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Suit based on I-74 crash brings $11 million verdict
URBANA — A Champaign County judge has awarded about $11 million to an Iowa woman critically injured in a collision near Mahomet almost seven years ago.
But the lawyer for Carla Link, 56, said it's probably a win on paper only.
"We don't know if he's judgment-proof or not. He is a professional horse breeder, trainer, rodeo rider. There's a lot of money that flows through his hands. With a judgment this size, our understanding is he will probably proceed into bankruptcy," said John Loeschen, the Roanoke, Va., attorney representing Carla and Joseph Link of Burlington, Iowa.
On Labor Day 2004, the Links and their teen-age daughter were in a van on Interstate 74 about 2 miles east of Mahomet that was struck by a pickup truck pulling a trailer with three or four horses inside.
Clovis Crane, now 31, of Lebanon, Pa., was driving the pickup east when he fell asleep about 1:10 p.m. The truck went into the median and the trailer detached from it before it collided with the westbound Link van.
Crane was not injured but one man in his truck and all three Links were. Their van hit a guardrail and rolled three times. Loeschen said Carla Link's seat belt broke and she was thrown out the passenger window.
Her husband and daughter recovered from their injuries.
The judgment ordered Wednesday by Judge Jeff Ford was the result of a personal injury lawsuit filed in 2005 on behalf of the Links. It was filed in Champaign County because the accident happened here.
Loeschen explained that the limit of Link's insurance policy was $100,000 per person per occurrence and Carla Link's medical expenses have come in at just under $700,000.
In a stipulated bench trial conducted before Ford earlier this month, Loeschen and Raymond Fabricius of Ottawa, the attorney for Progressive Insurance, agreed on certain evidence that Ford should consider. There was no dispute that Crane was at fault. He did not appear for the trial.
Carla Link's injuries outlined for Ford included: brain trauma; broken vertebrae, ribs, collarbone, foot and forearm; extensive nerve damage along her spine, pelvic area, and legs; and muscle spasms resulting from the damage to the nervous system.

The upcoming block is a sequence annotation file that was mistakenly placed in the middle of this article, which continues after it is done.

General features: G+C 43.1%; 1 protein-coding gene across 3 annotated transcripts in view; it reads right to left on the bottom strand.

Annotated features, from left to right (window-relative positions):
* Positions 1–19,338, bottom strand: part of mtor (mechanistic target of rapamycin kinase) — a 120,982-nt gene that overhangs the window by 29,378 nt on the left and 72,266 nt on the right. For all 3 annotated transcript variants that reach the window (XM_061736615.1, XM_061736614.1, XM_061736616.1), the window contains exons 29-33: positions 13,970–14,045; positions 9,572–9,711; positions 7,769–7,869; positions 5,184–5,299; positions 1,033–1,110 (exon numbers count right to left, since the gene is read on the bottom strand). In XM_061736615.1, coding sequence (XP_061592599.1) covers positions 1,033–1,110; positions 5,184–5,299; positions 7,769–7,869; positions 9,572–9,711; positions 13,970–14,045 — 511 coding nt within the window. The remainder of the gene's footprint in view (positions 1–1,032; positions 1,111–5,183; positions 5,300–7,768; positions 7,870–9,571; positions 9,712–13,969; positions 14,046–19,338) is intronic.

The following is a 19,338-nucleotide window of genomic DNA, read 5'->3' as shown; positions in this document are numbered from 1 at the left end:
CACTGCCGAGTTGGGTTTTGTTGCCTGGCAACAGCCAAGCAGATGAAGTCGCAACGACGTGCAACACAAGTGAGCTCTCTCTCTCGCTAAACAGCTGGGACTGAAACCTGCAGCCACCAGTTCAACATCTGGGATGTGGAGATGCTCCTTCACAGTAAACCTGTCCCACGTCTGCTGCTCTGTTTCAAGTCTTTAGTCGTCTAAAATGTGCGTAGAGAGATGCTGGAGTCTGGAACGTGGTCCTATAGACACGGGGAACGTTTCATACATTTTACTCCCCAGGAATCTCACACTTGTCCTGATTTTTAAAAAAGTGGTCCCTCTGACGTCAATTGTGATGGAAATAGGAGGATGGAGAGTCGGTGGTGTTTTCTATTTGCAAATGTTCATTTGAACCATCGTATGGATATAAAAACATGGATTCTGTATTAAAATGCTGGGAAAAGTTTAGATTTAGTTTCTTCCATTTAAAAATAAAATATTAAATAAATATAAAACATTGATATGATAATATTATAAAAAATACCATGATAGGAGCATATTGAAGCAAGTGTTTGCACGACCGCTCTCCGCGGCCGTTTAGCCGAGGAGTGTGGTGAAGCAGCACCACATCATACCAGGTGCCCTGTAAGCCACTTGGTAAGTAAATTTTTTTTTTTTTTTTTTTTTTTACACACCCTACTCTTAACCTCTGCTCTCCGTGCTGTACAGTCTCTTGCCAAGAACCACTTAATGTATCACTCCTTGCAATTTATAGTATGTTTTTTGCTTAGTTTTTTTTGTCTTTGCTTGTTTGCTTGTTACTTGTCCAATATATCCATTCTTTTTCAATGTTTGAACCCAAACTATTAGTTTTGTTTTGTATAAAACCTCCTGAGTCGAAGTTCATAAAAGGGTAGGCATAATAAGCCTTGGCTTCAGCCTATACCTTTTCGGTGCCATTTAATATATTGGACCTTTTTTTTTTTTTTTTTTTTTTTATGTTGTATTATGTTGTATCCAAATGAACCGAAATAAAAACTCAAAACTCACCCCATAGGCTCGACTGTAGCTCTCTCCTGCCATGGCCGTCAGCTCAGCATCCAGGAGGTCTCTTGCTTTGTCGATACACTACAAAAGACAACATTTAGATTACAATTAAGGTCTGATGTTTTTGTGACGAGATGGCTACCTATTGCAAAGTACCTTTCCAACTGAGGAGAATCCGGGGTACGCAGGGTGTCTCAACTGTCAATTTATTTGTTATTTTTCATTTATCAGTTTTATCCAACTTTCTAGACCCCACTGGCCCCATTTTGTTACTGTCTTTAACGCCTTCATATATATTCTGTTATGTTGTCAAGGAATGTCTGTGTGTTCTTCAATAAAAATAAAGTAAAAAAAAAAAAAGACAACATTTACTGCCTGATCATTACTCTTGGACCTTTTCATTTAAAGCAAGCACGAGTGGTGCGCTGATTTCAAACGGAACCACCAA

In medical depositions Ford read, doctors said her nerve damage causes a sensation akin to being on fire and would remain with her the rest of her life.
"This has to be in the top 10 percent of cases I've seen in severity of pain," one doctor said.
In a written argument to the judge, Loeschen said Carla Link has been in pain every day since the crash.
"Perhaps the most cruel pain is for Carla to have retained her cognitive abilities and have a full awareness of the pain she is in. ... Carla is fully aware that she is trapped in a broken body through no fault of her own, and late at night, when she is all alone, she endures a physical agony that she knows will not be better in the morning, in a couple of days or even in the next few weeks. Carla's pain is a constant companion that will never leave her," Loeschen wrote.
He sought total damages of $19.1 million.
Fabricius responded in a much shorter written argument, asking the judge to consider Carla Link's pain and suffering and Joseph Link's loss of companionship together.
"The claims of Ms. Link and Mr. Link are akin to those of a couple where one person is rendered a paraplegic. The injured person is confined to a wheelchair. The spouse is charged with the responsibilities of a caretaker. Fair compensation for such a situation is in the area of $4 to $5 million," Fabricius wrote.
He did not return calls seeking comment.
The award made by Ford included compensation for her medical bills, which came to $699,000. The rest was for pain and suffering, loss of a normal life, and disfigurement.
Loeschen called Fabricius and the Progressive Insurance company "gracious" throughout the lawsuit, which the company had a duty to defend.
"Progressive didn't want to get sued by Clovis Crane when the judgment came in over the policy limits, as everyone knew it would. That's what forced us to have to go through this Pyrrhic victory," Loeschen said.
Loeschen said Joseph Link is a minister and Carla Link helps him conduct parenting classes. She also ran her own parenting counseling business before the accident.
He said the couple had people all over the world praying for her.
"When she was first injured, the doctors said she would probably be a vegetable. Nobody ever expected her to walk or speak or anything. There were 5,000 people praying for her in Brazil. I believe that was what brought her back," he said.
Loeschen said Carla Link can now walk with a walker or cane but still has a lot of pain.
"Her body is advancing in age more rapidly than the rest of us would. At 56, she's about where a 70-year-old person would be," he said.